Astria Suparak, who became director of the Miller Gallery at Carnegie Mellon University last year, stands before some of the artwork in "Signs of Change: Social Movement Cultures 1960s to Now," an exhibition guest-curated by Dara Greenwald and Josh MacPhee that premiered at Exit Art, New York, and continues here through March 8.
By Mary Thomas Pittsburgh Post-Gazette
By way of introduction, curator Astria Suparak has given us an astute critique of the proliferation of big-box structures, an immersion in the artist collaborative Yes Men as they challenge a capitalistic system on steroids, and, currently, an overview of the visual expression risen from international movements that pursue social examination and change.
Not bad for the first exhibition season planned by the new director of the Miller Gallery at Carnegie Mellon University. It's a portent of things to come and also a window into the persona of this fresh and savvy Los Angeles native. She arrived in Pittsburgh from Syracuse, N.Y., where she was the founding director of Syracuse University's Warehouse Gallery.
Her appointment and programming are also signals from CMU that it's moving full throttle into a leadership role among university and alternative galleries. Suparak was dismissed from the Warehouse for vague reasons in September 2007. While officials denied that the content of her exhibitions influenced their decision, supporters -- who were outraged and many, including the chairs of the university's College of Visual and Performing Arts -- suggest she was let go because of her risk-taking.
Running at the time of her release was "COME ON: Desire Under the Female Gaze," which curator Suparak described as "unabashed explorations and unapologetic articulations of female libido and an attempt to break down the notion of dichotomous gender." A sign posted at the exhibition entry that read "This exhibition contains work generally intended for mature audiences" was there at her supervisor's behest, Suparak told The New York Times.
Yet it is clear when speaking with the Miller director that her intention is not to shock or exploit, but rather to create dialogue, give voice, and shine the light of candor upon political and cultural issues that maintain undeserved power through secrecy and innuendo.
Youthful and petit, Suparak, having just turned 30, has grown a plump resume as artist, curator and director, a conflation of experience that positions her well to straddle the needs of her campus audience and the broader Pittsburgh community that she hopes to reach.
Her institutional accomplishments include organizing exhibitions as an independent curator in locations as widespread and cosmopolitan as Montreal; Liverpool, England; Mexico City; Los Angeles and New York City. She was director and curator of the Pratt [Institute] Film Series from 1997 to 2000. She also served as a member of the City of Syracuse Public Art Commission.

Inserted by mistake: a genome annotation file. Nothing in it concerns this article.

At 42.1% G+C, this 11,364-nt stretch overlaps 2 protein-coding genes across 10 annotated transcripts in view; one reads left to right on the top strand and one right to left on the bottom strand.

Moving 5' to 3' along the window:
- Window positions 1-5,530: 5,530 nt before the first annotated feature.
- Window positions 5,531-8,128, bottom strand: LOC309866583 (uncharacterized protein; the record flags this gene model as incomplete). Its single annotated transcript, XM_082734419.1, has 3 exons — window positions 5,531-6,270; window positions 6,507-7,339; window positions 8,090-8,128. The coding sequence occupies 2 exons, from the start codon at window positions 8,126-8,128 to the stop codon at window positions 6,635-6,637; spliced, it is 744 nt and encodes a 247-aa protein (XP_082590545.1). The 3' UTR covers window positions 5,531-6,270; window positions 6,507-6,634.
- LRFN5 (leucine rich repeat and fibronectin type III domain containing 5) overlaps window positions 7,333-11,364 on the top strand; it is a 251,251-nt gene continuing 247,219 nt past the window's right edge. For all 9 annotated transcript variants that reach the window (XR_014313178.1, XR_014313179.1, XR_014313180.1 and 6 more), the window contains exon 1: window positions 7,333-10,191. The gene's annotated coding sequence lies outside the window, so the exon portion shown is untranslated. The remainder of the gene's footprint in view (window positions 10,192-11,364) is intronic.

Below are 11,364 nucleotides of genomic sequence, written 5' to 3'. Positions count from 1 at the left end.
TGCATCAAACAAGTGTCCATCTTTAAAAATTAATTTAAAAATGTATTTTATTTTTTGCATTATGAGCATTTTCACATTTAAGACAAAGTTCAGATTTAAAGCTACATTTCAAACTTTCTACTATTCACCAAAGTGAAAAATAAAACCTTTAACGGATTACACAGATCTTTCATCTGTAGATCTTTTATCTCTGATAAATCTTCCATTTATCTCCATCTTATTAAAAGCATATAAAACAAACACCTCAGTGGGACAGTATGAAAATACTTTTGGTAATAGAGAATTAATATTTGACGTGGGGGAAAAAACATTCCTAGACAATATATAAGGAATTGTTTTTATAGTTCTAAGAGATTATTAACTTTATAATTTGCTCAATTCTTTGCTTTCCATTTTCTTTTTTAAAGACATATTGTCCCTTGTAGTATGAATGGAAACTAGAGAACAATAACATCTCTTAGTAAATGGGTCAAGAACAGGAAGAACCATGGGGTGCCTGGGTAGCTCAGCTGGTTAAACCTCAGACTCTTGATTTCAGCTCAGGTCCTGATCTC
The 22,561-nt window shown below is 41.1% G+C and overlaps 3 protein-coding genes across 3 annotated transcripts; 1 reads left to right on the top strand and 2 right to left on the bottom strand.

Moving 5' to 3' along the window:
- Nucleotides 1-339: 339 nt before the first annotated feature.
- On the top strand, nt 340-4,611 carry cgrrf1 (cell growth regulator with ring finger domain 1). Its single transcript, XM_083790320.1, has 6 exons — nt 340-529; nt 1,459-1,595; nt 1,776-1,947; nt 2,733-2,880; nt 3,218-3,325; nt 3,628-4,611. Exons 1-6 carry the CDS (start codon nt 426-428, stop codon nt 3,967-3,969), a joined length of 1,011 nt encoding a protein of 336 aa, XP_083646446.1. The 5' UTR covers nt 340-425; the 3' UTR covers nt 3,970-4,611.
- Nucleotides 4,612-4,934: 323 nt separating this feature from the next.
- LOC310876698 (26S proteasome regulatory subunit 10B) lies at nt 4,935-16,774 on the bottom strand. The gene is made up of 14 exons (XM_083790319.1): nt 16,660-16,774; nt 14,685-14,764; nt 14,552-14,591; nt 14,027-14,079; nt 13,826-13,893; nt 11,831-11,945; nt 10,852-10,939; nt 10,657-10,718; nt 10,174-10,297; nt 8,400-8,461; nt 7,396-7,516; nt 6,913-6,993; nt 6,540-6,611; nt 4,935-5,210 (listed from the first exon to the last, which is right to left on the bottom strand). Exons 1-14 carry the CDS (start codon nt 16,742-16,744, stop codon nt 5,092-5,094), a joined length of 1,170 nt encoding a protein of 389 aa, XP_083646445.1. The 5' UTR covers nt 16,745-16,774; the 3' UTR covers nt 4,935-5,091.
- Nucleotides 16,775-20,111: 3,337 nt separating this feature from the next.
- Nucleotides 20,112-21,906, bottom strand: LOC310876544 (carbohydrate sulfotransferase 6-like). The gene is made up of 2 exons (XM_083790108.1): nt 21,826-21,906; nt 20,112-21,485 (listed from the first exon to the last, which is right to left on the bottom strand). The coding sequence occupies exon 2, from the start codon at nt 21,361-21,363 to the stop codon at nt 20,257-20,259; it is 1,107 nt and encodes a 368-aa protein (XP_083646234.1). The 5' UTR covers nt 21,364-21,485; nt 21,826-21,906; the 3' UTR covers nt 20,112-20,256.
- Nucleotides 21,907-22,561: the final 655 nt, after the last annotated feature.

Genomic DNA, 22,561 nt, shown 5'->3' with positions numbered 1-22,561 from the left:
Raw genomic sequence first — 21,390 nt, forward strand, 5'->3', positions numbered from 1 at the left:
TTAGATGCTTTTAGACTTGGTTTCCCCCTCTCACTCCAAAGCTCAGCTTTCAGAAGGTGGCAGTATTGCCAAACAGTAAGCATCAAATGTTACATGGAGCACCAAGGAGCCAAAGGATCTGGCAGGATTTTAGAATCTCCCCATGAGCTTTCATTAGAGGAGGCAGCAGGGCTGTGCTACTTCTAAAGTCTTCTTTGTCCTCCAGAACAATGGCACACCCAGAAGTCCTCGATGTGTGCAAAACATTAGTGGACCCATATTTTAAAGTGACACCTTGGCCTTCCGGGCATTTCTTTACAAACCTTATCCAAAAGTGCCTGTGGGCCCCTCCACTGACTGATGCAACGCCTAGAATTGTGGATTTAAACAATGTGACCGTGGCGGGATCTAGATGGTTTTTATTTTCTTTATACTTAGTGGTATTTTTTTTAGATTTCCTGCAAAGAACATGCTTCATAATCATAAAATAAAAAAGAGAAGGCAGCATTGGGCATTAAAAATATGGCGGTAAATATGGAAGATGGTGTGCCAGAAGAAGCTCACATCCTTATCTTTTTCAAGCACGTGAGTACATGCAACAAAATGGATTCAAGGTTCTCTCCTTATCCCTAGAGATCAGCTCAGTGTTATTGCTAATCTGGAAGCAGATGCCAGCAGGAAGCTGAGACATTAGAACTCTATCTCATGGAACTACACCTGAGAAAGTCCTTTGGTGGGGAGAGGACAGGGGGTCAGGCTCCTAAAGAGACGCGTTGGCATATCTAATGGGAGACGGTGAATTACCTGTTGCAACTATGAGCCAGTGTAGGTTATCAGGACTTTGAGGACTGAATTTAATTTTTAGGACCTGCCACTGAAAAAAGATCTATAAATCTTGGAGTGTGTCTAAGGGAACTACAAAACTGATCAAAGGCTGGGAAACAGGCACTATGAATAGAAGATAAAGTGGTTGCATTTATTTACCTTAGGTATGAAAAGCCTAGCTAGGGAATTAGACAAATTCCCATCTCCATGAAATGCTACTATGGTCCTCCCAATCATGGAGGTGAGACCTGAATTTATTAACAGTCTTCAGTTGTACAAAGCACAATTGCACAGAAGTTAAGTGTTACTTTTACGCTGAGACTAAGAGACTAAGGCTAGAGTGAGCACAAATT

Perhaps even more impressive are her street creds, including taking shows she curated of "film, video, sometimes performance, live music" to atypical venues like roller skating rinks, sports bars, church basements, living rooms and garages. She's toured with bands, and worked with artists as varied as college circuit performance artist Miranda July and seminal videographer Steina Vasulka.
Among her interests Suparak lists "street art, riot grrl ['90s feminist punk] and D.I.Y. aesthetics."
A graduate of prestigious Pratt Institute, Suparak's personal expression includes drawing, film and sculpture, the latter two developed further by stints at Cal Arts, The New School for Social Research (New York), and the School of the Art Institute of Chicago. And, in the best postmodern spirit, she thinks of her "curatorial practice as an extension of my artistic practice," she says.
Suparak knows the language of campus students and intellectuals, artists and arts administrators, and the public. That will serve her well in achieving one of her goals for the gallery, to "increase its visibility and profile," she says, "on campus and nationally and around the city."
Suparak, who arrived here last March, has begun to travel exhibitions, a first for the Miller, which ideally will be a revenue source but will also extend the gallery's name and reputation. And -- take notice Visitor's Bureau -- fall's exhibitions drew weekenders from as far as Toronto and Los Angeles, as well as neighboring Ohio, West Virginia and New York.
She's redesigned the gallery's first floor, making it more evident and welcoming; launched a new Web site (www.cmu.edu/millergallery); created podcasts, and established a presence on Facebook, Flicker and YouTube.
She has initiated collaborative efforts with other local arts organizations, such as Pittsburgh Filmmakers and Artists Image Resource, which she plans to continue, here and nationally.
Considering that exhibition schedules are set months, if not years, ahead of run dates, Suparak's fall lineup appears particularly prescient. Her subjects converged with national concerns and news, as well as with individual unannounced initiatives such as the Yes Men's sensational "special edition of The New York Times," which hit Manhattan streets while their exhibition was up here. But it's also a reflection of someone tuned in to her times.
"Curating is a practice that can be challenging, illuminating, influential, educational and subversive," Suparak says with a twinkle in her eyes.
The on-target contemporary vision displayed by city newbies like Suparak and Warhol curator Eric Shiner, coupled with the solid reputations of our more traditional institutions, bodes well for Pittsburgh's growth and success, serving residents and adding to the region's attractiveness to new investors.